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Here is the latest news from The Associated Press at 12:40 p.m. EST

November 28, 2018

WASHINGTON (AP) — Defense Secretary Jim Mattis says U.S. involvement in the Yemen conflict is central to American security interests. In prepared marks he’s expected to deliver to members of the Senate on Wednesday, Mattis makes a strong defense of the U.S. role in Yemen and continued close partnership with Saudi Arabia. Many in Congress are calling for the U.S. to take a tougher stance with the key Gulf ally over the killing of Saudi journalist Jamal Khashoggi.

WASHINGTON (AP) — Ivanka Trump says the “Lock her up!” chant regularly aimed at Hillary Clinton because of her use of a private email server when she was secretary of state doesn’t apply to her, too. Trump is defending her use of a private email account as she was moving into an adviser’s position in her father’s White House. Trump tells ABC News in an interview broadcast Wednesday her situation cannot be compared to the flap over Clinton’s server and, “There’s no equivalency.”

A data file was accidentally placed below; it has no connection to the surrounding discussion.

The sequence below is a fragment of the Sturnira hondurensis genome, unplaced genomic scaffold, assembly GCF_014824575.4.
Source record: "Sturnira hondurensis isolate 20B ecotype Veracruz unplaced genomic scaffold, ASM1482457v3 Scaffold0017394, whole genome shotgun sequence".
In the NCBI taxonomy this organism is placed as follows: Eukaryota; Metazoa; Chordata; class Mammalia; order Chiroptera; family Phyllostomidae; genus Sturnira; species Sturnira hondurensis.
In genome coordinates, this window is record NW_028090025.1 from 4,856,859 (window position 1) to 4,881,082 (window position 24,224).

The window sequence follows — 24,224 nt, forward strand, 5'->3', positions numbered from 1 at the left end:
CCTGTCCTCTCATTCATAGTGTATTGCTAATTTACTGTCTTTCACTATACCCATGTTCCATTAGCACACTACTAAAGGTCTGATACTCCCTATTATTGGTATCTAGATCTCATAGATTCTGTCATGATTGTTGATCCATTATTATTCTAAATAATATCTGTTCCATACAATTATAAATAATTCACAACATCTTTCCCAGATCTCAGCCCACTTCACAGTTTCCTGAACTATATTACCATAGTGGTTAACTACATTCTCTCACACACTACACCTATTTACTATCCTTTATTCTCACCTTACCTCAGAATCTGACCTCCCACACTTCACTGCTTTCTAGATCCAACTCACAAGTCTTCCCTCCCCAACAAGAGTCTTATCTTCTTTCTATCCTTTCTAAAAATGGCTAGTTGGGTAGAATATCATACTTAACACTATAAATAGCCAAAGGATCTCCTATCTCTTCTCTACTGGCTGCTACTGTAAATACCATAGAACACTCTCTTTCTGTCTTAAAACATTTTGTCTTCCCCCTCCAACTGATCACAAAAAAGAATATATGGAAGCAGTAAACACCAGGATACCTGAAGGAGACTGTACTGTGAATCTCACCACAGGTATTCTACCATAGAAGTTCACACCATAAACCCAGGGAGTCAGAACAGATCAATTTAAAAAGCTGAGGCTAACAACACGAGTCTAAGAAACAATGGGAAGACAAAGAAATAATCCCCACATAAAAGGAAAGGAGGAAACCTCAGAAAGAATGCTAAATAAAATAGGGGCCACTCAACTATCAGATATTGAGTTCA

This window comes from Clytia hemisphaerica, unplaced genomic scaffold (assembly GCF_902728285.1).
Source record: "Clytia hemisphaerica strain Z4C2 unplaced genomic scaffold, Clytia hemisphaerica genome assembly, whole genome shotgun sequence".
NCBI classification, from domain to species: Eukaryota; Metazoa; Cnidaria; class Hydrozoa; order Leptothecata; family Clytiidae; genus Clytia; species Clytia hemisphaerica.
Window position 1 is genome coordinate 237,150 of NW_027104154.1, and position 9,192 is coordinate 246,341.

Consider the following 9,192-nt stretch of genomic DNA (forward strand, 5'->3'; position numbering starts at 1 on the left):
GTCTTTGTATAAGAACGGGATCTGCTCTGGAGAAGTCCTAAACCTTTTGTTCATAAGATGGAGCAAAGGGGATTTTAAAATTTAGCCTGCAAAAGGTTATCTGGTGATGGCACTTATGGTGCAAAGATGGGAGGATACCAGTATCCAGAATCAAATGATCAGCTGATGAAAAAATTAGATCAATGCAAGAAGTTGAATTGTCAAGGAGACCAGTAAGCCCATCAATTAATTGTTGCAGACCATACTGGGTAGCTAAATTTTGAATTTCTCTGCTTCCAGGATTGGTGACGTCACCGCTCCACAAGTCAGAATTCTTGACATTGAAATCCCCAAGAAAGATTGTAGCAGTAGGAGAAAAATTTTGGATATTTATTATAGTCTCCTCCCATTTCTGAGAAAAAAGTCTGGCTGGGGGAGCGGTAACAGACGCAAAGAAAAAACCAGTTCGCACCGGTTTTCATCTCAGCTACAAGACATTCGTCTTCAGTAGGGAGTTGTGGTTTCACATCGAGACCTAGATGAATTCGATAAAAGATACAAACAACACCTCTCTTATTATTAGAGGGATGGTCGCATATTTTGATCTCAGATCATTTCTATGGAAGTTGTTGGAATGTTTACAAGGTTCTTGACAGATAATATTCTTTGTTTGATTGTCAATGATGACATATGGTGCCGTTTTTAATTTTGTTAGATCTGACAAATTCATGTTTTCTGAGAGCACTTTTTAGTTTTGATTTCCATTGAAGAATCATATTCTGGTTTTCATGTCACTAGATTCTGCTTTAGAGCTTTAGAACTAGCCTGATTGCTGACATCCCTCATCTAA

HONG KONG (AP) — Another gene-edited baby may be on the way. A Chinese researcher who claims to have helped make the world’s first genetically edited babies says there is a second pregnancy at a very early stage. The researcher revealed the news Wednesday while defending his controversial work at an international conference in Hong Kong. Mainstream scientists have condemned the experiment, an attempt to make the children resistant to infection from the AIDS virus.

WASHINGTON (AP) — Ex-Trump campaign chairman Paul Manafort’s lawyers have been briefing Donald Trump’s attorneys on what their client has told investigators, an unusual arrangement that could give Trump ammunition in his feud against special counsel Robert Mueller. Trump attorney Rudy Giuliani says Manafort’s lawyers share “the things that pertain to” Trump’s part of the case. Giuliani said Tuesday that Trump has been enraged by the treatment of Manafort, who has denied lying to Mueller’s agents.

WASHINGTON (AP) — A rash of American combat deaths in Afghanistan puts a spotlight on a stalemated 17-year war that is testing President Donald Trump’s commitment to pursuing peace with the Taliban. Trump has acknowledged that his original instinct was to withdraw from Afghanistan, but last week he suggested that he is willing to stick it out. That was before four U.S. combat deaths in a four-day span.

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